From the inception of Kepler, the Stradigi AI team has kept a razor-sharp focus on ensuring accessibility for our platform. As we’ve refined our vision on what this actually means, the most common thread of conversation among all departments has been: how can we create something for users with no machine learning experience? In other words, how can we begin to break down the barrier of entry to ML?

At first, exploring this territory was dominated by a vision to empower Business Analysts with Machine Learning. Based off of conversations with clients and partners, it seemed simple enough: analysts have data they need to use, and are in the business of constantly generating insights to improve company performance. They’re often the folks creating key insights like revenue forecasts, efficiency-driving tactics, and sales predictions. When you think about it, it’s a context perfectly fit for an ML platform: plenty of data, a need for automation, and a direct line to business impact.

But, as the use cases that Kepler can solve continued to proliferate, a broader picture of our target user started to emerge. So we dug a little deeper.

Recently, we welcomed various types of analysts to our offices at Stradigi AI, all from around Montreal. They came to discuss a few key topics related to their lives at work. One of the key themes that emerged from this session was that the word “analyst” has hundreds of implications, which are invariably impacted by location, industry, seniority, business context such as size and department, to name a few. All of these individuals range in their technical experiences, from coding to citizen data science work, to SQL queries, or, in many cases, none of the above.

There’s one universal item that connects analysts, though: they all have a deep awareness of the business, and their specific role to understand what challenges are, and subsequently seek data-driven ways to solve these challenges. Here’s the catch: today, isn’t that true for any internal Subject Matter Expert?

We’re taking the stance that it is. And with that logic in mind, Machine Learning can be for anyone with swaths of data who wants to solve pressing business challenges that result in a real, measurable impact. Those people are already sitting in desks right beside you. Still not sure? Consider the points below:

Bringing out the Machine Learning champion in everyone

1. No one knows your business better than your internal people.

The shortest pathway to implementing AI successfully is starting with a clear and tangible business problem. That business problem then becomes your Machine Learning use case. And who knows your business problems, better than the people working in your organization, every day? Leaders have become too distracted on the novelty of building RNN transformers, convolutional neural networks, heuristic search techniques, and so on. But if it’s possible to automate the complex Machine Learning and Data Science tasks, the only thing you — and your people — need to keep a razor-sharp focus on is your goals, and what’s standing in the way of you reaching them.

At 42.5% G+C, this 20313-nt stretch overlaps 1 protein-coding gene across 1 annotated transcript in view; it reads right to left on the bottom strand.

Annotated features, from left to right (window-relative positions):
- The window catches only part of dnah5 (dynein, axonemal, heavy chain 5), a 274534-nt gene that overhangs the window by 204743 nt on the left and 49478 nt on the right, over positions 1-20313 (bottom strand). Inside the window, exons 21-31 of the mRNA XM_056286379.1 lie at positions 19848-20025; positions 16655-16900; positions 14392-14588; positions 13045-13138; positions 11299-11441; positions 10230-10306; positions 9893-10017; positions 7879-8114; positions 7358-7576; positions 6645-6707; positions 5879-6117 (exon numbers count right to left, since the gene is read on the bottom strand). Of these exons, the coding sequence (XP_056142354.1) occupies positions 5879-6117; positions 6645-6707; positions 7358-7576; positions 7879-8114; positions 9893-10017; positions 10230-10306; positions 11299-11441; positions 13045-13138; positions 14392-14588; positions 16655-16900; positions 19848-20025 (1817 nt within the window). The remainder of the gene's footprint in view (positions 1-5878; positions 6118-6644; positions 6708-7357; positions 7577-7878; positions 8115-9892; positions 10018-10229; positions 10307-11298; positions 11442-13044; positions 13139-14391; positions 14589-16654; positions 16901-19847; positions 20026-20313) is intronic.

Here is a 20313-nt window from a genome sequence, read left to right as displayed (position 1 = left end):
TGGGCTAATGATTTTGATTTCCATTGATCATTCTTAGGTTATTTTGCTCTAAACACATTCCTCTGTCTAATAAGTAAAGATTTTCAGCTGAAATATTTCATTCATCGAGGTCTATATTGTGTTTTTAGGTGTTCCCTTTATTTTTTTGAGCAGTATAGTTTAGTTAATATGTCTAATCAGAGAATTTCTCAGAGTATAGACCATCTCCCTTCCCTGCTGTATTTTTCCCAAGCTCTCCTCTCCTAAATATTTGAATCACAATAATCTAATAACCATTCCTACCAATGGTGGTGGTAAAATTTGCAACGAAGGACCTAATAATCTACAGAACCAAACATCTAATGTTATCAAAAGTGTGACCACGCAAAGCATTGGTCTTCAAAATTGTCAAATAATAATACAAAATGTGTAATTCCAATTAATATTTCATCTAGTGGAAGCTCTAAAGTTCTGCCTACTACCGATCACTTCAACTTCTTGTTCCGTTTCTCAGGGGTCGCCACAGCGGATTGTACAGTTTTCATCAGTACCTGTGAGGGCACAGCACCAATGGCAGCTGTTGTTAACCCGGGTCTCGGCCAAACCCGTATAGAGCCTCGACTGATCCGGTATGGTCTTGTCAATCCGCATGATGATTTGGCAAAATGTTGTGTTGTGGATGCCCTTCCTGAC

Plus, if you have seasoned employees who have been with you for, say, over a decade — they’ve already seen what happens to your company in a variety of conditions, from hypergrowth to managing through an economic downturn.

That level of experience is immeasurable. And your teams already know who to go to for the information they need, and they’re acutely aware of your long term vision. Kepler requires answers from internal SMEs as part of its Automated Data Science Workflow, because we know that successful Machine Learning starts with a broad, well-informed picture of your business.

2. No one knows your data better than the people who’ve created it, managed it, and laboured over it.

On Thursday, Stradigi AI’s Director of Solutions, Maria Elena, discussed the importance of shifting narratives from “data readiness” to “data ecosystems.” Not only is data highly dependent on departments, there are specific people who hold the keys. We know that building company-wide data literacy doesn’t happen overnight — but educating our teams on how to better use the data they own and care for helps create deeper understanding of the true impact that data can have on reaching goals. If you can equalize access to Machine Learning tools, you’re getting one step closer to bringing your entire team even closer to the data they use every day, and augmenting their data literacy in the process. If you alleviate time-consuming data tasks like data pre-processing and cleansing, that’s an added bonus.

3. No one knows how to communicate results, needs, and impact to stakeholders better than your current teams.

Last week, I discussed the importance of using ML to “upskill” your teams, and how empowering them with Machine Learning tools not only makes them feel like they’re a part of the process of AI transformation – but gives them the opportunity to say something more with their data. Whether it’s a Marketing Strategist speaking to a CMO about optimizing promotional offers, or an Operations Manager delivering critical insights on organizational efficiency, the business context, relationship, and historical knowledge these subject matter experts hold can’t be underestimated. Machine Learning is nothing without data, and data is useless without a solid foundation and meaningful story behind it — and your people hold those keys.

 

Hear Per’s thoughts about AI, technology, and the things he’s reading by following him on LinkedIn and Twitter.

Edited by Colleen McNamara